August 6, 2015

Top Tools for Building Better Project Communications

Ariana McBride

This post is the second in our blog series on how cities and towns can increase participation in their local community’s design efforts.  Ariana McBride is a planner with more than a decade of experience in community and organization development. She is the Director of Strategic Capacity Building for Ninigret Partners (NP), a boutique economic design firm based in Providence, RI.  She served as a recent CIRD Resource Team Member in Franklin, NH. To read Ariana's past entry click here.

Most small-town community improvement projects are run on a shoestring budget.  Community project teams view professional community outreach materials as luxury items - rarely as necessities. In today’s media rich environment, people are inundated on a regular basis with high quality content from organizations big and small.  How can small cities and towns craft “must read” content that resonates with their target audiences?

As you will find in this post, creating a first-rate community outreach strategy doesn’t have to be prohibitively expensive, and can make a big difference in catalyzing support for your design project.  Here are some key considerations to keep in mind along with a suite of great free tools that anyone can use to build better community outreach materials:

Start with the big picture

Community Outreach materials shouldn’t be regarded as one-off or stand-alone elements – they support a larger community effort.  Ideally, your project team has thought through some of the bigger communications questions like, Who is our audience? and What’s the message that will resonate with each audience?   Tools like Resource Media’s Communications Workbook can help a community walk through these bigger picture communications questions.

Nail down your “call-to-action”

Remember the mantra less is more. Help people who are already suffering from information overload  quickly grasp why your project matters to them and how to they can take the next step, whether it be attending a meeting, taking a survey, or volunteering their time.  

Optimize channels

What works well in a newsletter might fall short online and vice versa. Are you designing for the web or  for a paper brochure or for a Facebook post?  Each format has its own best practices.  A Google search will yield dozens of guides on different formats and the CIRD website has resources on how to effectively use project newsletters or make the most of social media.

Follow graphic design principles

Graphic design has four design principles:

  • Contrast:  Emphasizes the differences among elements to emphasize what’s important.
  • Repetition:  Repeats certain design elements to help people follow the design.
  • Alignment:  Organization of elements on the page to provide a sense of order.
  • Proximity: Grouping certain elements together to create a relationship among them.

PaperLeaf, a design firm out of Canada, has a great infographic illustrating these principles.  It also has good resources on the other elements of design as well as color theory (i.e. how to pick good color combinations).

Find royalty-free images

Flickr is a photo-sharing platform that allows users to upload and share images.  It’s a great source for free images so long as you follow the Creative Commons licensing guidelines. If you are looking for some other go to stock photo sites.   Entrepreneur recently featured 14 other top websites for royalty free images.  And Freepik is a great source for imagery like icons and backgrounds.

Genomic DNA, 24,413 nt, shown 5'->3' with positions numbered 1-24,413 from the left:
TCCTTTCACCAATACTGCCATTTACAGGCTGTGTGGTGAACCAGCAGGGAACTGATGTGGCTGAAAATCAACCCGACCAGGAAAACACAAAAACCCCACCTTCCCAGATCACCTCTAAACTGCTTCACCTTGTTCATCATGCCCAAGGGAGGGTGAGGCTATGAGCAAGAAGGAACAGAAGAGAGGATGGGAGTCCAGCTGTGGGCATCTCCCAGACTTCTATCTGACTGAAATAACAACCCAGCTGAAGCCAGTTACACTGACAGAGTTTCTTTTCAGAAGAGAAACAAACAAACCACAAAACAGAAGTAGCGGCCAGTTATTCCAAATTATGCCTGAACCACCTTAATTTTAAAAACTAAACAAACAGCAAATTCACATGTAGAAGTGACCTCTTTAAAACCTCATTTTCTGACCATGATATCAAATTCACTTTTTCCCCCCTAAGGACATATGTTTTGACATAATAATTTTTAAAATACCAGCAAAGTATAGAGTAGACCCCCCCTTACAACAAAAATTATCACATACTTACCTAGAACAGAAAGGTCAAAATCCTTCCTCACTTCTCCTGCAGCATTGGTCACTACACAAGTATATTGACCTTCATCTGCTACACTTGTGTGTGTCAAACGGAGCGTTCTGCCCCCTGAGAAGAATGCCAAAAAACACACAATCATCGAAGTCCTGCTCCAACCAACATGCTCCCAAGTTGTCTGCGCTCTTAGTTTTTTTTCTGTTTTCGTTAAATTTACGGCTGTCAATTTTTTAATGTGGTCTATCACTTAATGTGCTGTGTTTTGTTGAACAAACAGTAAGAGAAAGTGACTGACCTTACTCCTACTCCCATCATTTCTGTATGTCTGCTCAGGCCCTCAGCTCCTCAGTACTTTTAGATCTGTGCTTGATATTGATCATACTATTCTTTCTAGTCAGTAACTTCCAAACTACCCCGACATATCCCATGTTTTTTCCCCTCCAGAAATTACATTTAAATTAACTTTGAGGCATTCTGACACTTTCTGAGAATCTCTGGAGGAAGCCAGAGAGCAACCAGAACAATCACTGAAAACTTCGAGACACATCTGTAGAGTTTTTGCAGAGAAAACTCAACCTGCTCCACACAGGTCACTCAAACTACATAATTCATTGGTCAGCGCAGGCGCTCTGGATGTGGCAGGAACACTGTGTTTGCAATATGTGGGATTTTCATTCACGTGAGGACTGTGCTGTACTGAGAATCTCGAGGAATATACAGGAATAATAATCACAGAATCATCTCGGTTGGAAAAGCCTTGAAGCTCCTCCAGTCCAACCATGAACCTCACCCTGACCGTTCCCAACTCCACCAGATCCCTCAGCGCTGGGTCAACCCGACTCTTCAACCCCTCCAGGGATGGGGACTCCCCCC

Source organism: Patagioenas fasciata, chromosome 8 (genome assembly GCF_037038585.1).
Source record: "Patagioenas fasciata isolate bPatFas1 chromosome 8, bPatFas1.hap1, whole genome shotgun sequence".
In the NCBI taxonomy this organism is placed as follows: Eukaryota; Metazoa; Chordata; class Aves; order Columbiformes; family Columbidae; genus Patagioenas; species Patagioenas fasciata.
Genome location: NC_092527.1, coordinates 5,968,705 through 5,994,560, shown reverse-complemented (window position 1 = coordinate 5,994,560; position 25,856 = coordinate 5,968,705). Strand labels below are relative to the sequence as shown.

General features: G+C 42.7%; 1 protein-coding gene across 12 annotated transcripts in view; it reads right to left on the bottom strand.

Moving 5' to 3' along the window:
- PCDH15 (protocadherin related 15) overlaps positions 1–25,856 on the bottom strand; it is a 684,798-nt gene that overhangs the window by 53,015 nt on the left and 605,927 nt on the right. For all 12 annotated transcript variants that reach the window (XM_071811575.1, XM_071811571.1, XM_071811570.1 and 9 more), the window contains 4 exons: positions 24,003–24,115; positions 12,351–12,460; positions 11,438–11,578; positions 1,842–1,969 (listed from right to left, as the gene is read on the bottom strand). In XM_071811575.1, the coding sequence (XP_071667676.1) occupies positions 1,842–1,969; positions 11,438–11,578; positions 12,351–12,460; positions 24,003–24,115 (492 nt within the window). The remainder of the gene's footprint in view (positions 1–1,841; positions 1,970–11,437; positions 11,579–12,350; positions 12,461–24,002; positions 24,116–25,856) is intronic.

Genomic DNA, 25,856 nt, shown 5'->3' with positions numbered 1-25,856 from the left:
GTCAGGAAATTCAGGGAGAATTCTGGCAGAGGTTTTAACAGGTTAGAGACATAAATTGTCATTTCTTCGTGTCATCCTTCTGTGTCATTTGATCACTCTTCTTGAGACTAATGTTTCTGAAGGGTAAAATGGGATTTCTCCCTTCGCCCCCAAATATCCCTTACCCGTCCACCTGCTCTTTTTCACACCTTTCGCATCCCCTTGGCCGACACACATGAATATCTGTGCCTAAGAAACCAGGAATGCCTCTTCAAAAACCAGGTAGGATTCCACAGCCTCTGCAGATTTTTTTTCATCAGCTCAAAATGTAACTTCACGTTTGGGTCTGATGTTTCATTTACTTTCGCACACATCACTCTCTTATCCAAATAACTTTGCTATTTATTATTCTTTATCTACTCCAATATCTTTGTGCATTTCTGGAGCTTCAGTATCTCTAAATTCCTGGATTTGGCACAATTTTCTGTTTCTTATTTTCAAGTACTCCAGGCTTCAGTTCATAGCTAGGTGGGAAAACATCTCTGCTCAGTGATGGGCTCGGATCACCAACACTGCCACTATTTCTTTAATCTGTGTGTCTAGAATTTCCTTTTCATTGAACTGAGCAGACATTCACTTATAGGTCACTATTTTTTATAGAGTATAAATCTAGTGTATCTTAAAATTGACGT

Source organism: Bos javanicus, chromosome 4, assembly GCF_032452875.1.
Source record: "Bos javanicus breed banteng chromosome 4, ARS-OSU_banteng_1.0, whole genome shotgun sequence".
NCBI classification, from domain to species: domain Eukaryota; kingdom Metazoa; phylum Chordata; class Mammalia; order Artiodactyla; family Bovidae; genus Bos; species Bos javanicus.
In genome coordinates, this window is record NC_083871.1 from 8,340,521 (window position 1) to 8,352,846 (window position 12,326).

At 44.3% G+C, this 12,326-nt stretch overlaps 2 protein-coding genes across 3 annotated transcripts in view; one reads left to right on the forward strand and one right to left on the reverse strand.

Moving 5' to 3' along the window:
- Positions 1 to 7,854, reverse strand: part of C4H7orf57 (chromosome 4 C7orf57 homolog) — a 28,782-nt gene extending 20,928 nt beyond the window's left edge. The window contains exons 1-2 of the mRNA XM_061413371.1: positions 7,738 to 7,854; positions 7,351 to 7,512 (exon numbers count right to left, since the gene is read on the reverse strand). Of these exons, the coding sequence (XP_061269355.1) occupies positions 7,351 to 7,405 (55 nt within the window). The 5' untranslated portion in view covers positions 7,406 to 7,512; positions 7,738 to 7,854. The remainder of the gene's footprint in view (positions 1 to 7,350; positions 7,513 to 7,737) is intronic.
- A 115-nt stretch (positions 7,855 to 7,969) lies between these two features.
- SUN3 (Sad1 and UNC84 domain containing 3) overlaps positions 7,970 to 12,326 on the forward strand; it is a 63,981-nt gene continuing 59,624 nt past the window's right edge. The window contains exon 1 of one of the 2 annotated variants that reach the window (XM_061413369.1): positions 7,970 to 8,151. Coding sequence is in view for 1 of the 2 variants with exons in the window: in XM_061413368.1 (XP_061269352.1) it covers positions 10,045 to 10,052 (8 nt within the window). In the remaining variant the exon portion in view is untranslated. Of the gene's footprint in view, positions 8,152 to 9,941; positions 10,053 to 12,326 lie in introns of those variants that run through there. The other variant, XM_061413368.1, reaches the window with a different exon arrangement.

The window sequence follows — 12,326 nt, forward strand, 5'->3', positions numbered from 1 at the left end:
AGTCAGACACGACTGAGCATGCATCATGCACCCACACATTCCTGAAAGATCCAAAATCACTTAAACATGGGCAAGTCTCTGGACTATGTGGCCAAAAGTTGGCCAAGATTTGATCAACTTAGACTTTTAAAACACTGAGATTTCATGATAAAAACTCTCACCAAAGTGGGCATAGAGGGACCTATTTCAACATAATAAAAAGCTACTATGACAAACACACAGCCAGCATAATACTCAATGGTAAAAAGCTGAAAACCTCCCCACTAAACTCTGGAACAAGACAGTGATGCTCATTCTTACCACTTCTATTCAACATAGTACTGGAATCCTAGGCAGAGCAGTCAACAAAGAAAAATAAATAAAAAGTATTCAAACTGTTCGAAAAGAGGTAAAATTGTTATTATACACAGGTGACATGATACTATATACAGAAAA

Edit your images

PicMonkey is a user friendly online tool for photo editing.  If you like Google products, Picasa could be the tool for you.  It’s a downloadable program that allows you to organize and edit your images.  And don’t forget about the basic capabilities that exist in MS Paint or even within programs like MS PowerPoint.  Sometimes some small tweaks, like re-coloring, are all it takes to make a picture worth a thousand words. .

Choose your look

Think about color and fonts.  Tired of the preset color templates in your computer programs?  Kuler and Piknik are two fun tools for designing your own color schemes.  Font Picker is a simple tool you can use to compare available fonts on your computer, allowing you to type in text and compare fonts until you’ve found one you like.  If you are looking to branch out into some new fonts, Dafont has a great library of freebies.

Craft infographics

There is an ever growing number of great online tools for infographics or similarly styled products.  Piktochart, Easelly and Venngage are a few of the best.  These come with preset templates that you can easily customize or you can simply design your own.  Also, these products feature stock icons and allow you to upload images from your computer.

Make maps

We probably have all used GoogleMaps to get directions but did you know it also is capable of map making?  Check out Google’s MyMaps to create basic project maps – you can do things like create polygons, label features, and measure distances.  OpenStreetMap is a popular crowdsourced online map that users can customize and share.   If you are looking for an alternative to more robust programs like ArcGIS,  then QGIS could be for you.  It has more of the high- end functionality of Arc, but it’s free and openly sourced.

Becoming familiar with these tools may take a little time, but it’s worth it.  Not only will they enhance the look of your community outreach materials, but can also be used multiple ways in the community design project itself.

Remember to keep the people you are trying to reach front and center in your communications.  Focus on what will get your message across to them using channels with a look and feel that will capture both their attention and their imagination.